By Sunday everyone was showing signs of being drained from the long hours, but the energy level was still high. Austin began the day installing a brace to support the passenger side fold up bunk, then did the remaining fabrication work for the bunks. Lorie worked to prepare the bunks for installation and painted a second coat on everything we had painted the night before while I purchased supplies. Brandon, from Hot Wired, joined us after dinner to install the bunks.

Austin's mount for the fold up bunk.

Austin’s mount for the fold up bunk.

The bunks have been the most expensive element of this project so far, and there simply wasn’t another project we could find to copy from or a kit to use. Every aspect of them was custom designed and built by Lorie, 9 hours away. I think everyone involved in this project so far was somewhere on a range from ‘cautiously optimistic’ to ‘not understanding at all how this would work, even with sketches and measurements.’ I was on the cautiously optimistic side. I recruited Lorie for this because she owns a business building furniture. I knew the designs would be sound and the craftsmanship would be top notch. By 3:00 am Sunday we were able to install the passenger side folding bunk and test fit the four driver’s side sliding bunks. SUCCESS! The bunks wouldn’t need any modifications and the ambulance would only need a couple of adjustments for everything to work perfectly.

At 3:30 am early Monday morning we were all in the back of the ambulance

Brandon, passionate music fan and Hot Wired owner.

Brandon, passionate music fan and Hot Wired owner.

reflecting on the work we’d just done. I looked around at a worn out crew and couldn’t hold back from smiling. Austin, Brandon, Justin, and Lorie all share a passion for being the absolute best at their craft. All weekend I kept having to remind them that this didn’t have to be flawless because we don’t have the budget for flawless. It just needed to function well and be durable. Despite intense heat, twenty hours days, and the obstacles that come from truly doing something that’s never been done before; we were actually making this thing happen! In that moment “The Seer” popped in my head. It just seemed fitting the way we all converged on her because we all wanted the same thing, and we all saw her true beauty.

Pandora’s Box is going to stay in Jonesboro until the Hotwired crew finishes with her. They are doing some more cosmetic work, installing interior and exterior lighting, and installing the AV components. By the time you are reading this I’ll be hard at work installing the flooring. Then, she’ll have to be towed back to Jackson for a new transmission, solar panel install, air conditioning work, cruise control repair, and the modifications made for her to run on biodiesel.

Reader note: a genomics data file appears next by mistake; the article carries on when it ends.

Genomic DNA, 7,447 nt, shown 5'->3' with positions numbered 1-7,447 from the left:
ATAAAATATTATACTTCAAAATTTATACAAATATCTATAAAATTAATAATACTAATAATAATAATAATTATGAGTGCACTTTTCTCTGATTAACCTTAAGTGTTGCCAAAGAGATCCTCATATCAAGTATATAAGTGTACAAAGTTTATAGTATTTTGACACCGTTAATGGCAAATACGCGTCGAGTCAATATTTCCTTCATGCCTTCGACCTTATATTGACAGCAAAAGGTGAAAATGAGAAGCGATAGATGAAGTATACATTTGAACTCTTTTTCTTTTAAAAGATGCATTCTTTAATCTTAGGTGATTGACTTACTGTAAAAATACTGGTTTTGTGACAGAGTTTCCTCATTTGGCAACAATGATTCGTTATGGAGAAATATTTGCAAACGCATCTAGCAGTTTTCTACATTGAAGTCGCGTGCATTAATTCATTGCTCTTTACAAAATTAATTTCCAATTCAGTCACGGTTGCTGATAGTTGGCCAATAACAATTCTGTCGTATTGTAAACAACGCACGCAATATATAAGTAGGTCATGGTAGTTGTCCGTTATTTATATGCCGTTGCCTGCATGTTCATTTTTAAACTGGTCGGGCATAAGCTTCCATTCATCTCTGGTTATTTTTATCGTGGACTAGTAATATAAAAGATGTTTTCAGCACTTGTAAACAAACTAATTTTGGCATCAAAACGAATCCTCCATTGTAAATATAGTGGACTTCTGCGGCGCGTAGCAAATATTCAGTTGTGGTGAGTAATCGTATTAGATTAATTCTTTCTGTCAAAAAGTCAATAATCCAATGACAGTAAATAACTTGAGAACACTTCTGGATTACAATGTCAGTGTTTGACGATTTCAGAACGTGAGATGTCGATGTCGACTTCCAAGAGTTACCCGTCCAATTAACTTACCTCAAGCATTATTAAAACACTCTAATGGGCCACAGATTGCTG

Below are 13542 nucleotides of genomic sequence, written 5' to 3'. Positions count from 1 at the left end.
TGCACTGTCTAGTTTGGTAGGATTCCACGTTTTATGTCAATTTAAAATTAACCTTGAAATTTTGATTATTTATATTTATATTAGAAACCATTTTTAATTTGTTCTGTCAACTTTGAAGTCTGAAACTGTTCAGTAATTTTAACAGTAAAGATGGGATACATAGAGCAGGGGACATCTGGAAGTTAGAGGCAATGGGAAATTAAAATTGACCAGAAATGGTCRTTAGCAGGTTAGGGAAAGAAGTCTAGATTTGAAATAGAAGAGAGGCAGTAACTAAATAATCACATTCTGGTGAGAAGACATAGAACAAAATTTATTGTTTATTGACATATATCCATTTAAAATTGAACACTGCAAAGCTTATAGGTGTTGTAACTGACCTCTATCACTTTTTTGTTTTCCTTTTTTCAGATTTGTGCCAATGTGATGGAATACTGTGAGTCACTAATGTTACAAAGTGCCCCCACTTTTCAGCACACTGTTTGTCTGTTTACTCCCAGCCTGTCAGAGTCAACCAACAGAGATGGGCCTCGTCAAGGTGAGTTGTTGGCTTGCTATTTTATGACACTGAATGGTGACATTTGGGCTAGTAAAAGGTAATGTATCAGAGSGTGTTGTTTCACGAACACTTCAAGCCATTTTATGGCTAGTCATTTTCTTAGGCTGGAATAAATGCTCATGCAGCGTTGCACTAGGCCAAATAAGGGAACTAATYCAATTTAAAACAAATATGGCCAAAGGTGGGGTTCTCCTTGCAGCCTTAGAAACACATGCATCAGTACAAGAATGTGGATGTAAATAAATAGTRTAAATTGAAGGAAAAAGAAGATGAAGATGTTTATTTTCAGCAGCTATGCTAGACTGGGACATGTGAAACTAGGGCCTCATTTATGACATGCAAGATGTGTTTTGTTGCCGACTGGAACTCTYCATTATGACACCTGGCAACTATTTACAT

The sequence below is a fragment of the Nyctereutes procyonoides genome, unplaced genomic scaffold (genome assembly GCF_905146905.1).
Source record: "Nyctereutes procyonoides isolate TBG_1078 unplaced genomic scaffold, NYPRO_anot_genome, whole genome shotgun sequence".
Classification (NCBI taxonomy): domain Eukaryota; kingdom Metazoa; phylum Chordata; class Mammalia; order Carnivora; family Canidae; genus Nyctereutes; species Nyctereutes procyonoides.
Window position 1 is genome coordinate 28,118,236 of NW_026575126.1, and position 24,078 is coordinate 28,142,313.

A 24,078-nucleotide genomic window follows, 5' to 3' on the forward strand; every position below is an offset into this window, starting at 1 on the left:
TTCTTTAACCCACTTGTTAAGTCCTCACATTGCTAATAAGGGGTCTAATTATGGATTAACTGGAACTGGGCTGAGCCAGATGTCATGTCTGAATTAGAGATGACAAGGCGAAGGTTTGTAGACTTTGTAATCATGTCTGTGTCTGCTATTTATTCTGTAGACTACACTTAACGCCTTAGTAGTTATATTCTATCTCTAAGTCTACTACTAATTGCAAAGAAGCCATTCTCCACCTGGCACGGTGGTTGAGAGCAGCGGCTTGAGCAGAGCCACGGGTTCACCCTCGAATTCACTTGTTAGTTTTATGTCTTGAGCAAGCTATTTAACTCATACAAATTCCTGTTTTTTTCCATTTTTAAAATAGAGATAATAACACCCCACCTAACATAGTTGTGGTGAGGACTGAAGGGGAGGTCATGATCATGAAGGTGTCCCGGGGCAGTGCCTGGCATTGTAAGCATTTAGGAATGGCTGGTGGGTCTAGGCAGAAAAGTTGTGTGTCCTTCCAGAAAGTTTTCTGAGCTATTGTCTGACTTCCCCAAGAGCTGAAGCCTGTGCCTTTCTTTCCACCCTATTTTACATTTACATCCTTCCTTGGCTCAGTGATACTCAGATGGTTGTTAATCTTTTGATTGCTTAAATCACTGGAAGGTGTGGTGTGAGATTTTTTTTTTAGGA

She’s had a hell of run so far, but I’d like to think her best days are just ahead of her.

Thank You For Listening

Bo

(More photos can be found here. Compliments of Austin Kelley.)

Removing the vinyl on the rear doors.

Removing the vinyl on the rear doors.

Shop

 

When Atlas slips, she won't lose her grip.

When Atlas slips, she won’t lose her grip.

The inverter

The inverter

J's roof mounted stripper pole and rear wiring.

J’s roof mounted stripper pole and rear wiring.

The vinyl was died black

This vinyl was dyed black.

Prepped for paint

Prepped for paint (and newly dyed black door panel).

Justin putting in the new wall.

Justin putting in the new wall.

We'll shine up the chrome and these doors will look great.

We’ll shine up the chrome and these doors will look great.

Custom fitting made by Austin to repair the passenger side rear door.

Custom fitting made by Austin to repair the passenger side rear door.

Passenger side bunks in couch mode.

Passenger side bunks in couch mode.

Austin and Lorie raising the bunk into place for the first time.

Austin and Lorie raising the bunk into place for the first time with Brandon watching.

They are in!

Bunk up and secure! (Bo and Lorie pictured).

Lorie adding slides to the bunk rails

Lorie adding slides to the bunk rails.

Both braces in and ready for sliding bunks

Both braces in and ready for sliding bunks.

3 bunks in, with the bottom bunk slid out.

3 bunks in, with the bottom bunk slid out.

Bunks 2 and 4 slid out.

Bunks 2 and 4 slid out.

Letters are no where to be seen anymore.

Letters are no where to be seen anymore.